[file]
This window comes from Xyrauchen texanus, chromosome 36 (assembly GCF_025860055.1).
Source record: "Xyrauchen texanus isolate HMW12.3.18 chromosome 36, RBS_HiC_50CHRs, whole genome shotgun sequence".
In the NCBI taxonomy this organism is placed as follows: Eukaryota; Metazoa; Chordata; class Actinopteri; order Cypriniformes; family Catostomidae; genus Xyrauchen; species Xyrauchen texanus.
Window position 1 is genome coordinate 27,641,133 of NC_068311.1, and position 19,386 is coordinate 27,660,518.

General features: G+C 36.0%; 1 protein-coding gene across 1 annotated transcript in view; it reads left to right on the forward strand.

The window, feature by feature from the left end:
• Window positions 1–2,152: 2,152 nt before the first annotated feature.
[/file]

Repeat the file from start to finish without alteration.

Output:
This window comes from Xyrauchen texanus, chromosome 36 (assembly GCF_025860055.1).
Source record: "Xyrauchen texanus isolate HMW12.3.18 chromosome 36, RBS_HiC_50CHRs, whole genome shotgun sequence".
In the NCBI taxonomy this organism is placed as follows: Eukaryota; Metazoa; Chordata; class Actinopteri; order Cypriniformes; family Catostomidae; genus Xyrauchen; species Xyrauchen texanus.
Window position 1 is genome coordinate 27,641,133 of NC_068311.1, and position 19,386 is coordinate 27,660,518.

General features: G+C 36.0%; 1 protein-coding gene across 1 annotated transcript in view; it reads left to right on the forward strand.

The window, feature by feature from the left end:
• Window positions 1–2,152: 2,152 nt before the first annotated feature.